Can Thought Stop? – Amsterdam 1967
Listen to talks from J. Krishnamurti's Amsterdam gathering in The Netherlands, 1967. This talk: Can Thought Stop? – 28 May 1967...
1 uur 8 min 51 sec
Listen to talks from J. Krishnamurti's Amsterdam gathering in The Netherlands, 1967.
This talk: Can Thought Stop? – 28 May 1967.
• When there is a process of recognition, it is the projection of the past. The mind is always functioning within the field of time, which is of memory. Can the mind go beyond that?
• What is pleasure and what is desire?
• How is it possible, without control, subjugation or denying, for thought not to allow itself to interfere?
• When all authority of every kind is put aside, denied, then you can find out for yourself.
• When you are completely attentive, you see. It is only love that sees – not thought, the mind or the intellect. One has to learn how to look, how to hear.
• Q: Could you distinguish between what you mean by the word "recognizing" and "being aware"?
• Q: How is one to break off a concept that one has carefully built?
Jiddu Krishnamurti (May 12, 1895 – February 17, 1986) was a world renowned writer and speaker on philosophical and spiritual subjects. His subject matter included: the purpose of meditation, human relationships, the nature of the mind, and how to enact positive change in global society. Krishnamurti was born into a Telugu Brahmin family in what was then colonial India. In early adolescence, he had a chance encounter with prominent occultist and high-ranking theosophist C.W. Leadbeater in the grounds of the Theosophical Society headquarters at Adyar in Madras (now Chennai). He was subsequently raised under the tutelage of Annie Besant and C.W. Leadbeater, leaders of the Society at the time, who believed him to be a "vehicle" for an expected World Teacher. As a young man, he disavowed this idea and dissolved the world-wide organization (the Order of the Star) established to support it. He claimed allegiance to no nationality, caste, religion, or philosophy, and spent the rest of his life traveling the world as an individual speaker, speaking to large and small groups, as well as with interested individuals. He authored a number of books, among them "The First and Last Freedom", "The Only Revolution", and "Krishnamurti's Notebook". In addition, a large collection of his talks and discussions have been published. At age 90, he addressed the United Nations on the subject of peace and awareness, and was awarded the 1984 UN Peace Medal. His last public talk was in Madras, India, in January 1986, a month before his death at home in Ojai, California. His supporters, working through several non-profit foundations, oversee a number of independent schools centered on his views on education – in India, the United Kingdom, and the United States – and continue to transcribe and distribute many of his thousands of talks, group and individual discussions, and other writings, publishing them in a variety of formats including print, audio, video and digital formats as well as online, in many languages.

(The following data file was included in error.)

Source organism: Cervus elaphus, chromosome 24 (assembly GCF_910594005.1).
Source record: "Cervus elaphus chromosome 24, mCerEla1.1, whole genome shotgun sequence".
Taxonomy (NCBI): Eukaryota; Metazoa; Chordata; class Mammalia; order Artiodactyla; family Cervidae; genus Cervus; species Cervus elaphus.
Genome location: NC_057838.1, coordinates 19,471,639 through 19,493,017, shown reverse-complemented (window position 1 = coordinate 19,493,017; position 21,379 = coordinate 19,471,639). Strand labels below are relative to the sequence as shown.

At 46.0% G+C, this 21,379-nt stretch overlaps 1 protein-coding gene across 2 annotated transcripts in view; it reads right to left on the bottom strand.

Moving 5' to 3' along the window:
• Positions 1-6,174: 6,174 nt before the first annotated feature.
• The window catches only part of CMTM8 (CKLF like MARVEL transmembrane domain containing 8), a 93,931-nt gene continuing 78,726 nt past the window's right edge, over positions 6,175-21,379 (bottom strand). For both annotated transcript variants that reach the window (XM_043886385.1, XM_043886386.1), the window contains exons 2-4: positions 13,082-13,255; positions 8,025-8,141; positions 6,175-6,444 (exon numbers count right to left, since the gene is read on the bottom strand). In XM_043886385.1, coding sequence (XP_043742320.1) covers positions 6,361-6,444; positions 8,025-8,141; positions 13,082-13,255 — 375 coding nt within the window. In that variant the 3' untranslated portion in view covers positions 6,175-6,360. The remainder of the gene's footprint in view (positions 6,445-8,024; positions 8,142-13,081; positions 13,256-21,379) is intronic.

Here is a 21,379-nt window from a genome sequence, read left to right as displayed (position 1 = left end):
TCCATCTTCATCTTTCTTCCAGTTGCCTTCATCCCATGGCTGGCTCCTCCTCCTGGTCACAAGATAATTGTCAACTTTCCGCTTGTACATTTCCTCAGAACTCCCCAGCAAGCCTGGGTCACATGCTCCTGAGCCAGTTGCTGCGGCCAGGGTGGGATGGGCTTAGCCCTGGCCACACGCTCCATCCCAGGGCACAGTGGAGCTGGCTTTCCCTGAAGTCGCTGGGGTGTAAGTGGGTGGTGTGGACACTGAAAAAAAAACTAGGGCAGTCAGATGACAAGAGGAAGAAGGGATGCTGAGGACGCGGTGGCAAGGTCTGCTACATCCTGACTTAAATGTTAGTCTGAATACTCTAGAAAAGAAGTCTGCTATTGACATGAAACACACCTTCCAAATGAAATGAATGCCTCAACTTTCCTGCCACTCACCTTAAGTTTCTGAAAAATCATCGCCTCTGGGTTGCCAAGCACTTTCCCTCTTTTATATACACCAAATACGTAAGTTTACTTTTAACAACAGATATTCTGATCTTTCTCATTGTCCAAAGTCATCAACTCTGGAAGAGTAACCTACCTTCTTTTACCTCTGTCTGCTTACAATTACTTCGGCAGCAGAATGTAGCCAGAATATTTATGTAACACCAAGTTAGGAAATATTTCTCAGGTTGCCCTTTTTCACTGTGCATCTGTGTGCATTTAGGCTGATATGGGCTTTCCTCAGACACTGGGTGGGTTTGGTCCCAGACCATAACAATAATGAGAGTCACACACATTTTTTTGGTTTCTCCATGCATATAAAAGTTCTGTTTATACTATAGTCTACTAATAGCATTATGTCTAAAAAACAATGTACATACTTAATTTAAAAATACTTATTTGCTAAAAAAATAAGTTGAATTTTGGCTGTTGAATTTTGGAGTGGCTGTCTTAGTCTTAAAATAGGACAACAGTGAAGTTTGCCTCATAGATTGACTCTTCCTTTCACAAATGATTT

10 september 2021
1 uur 8 min 51 sec
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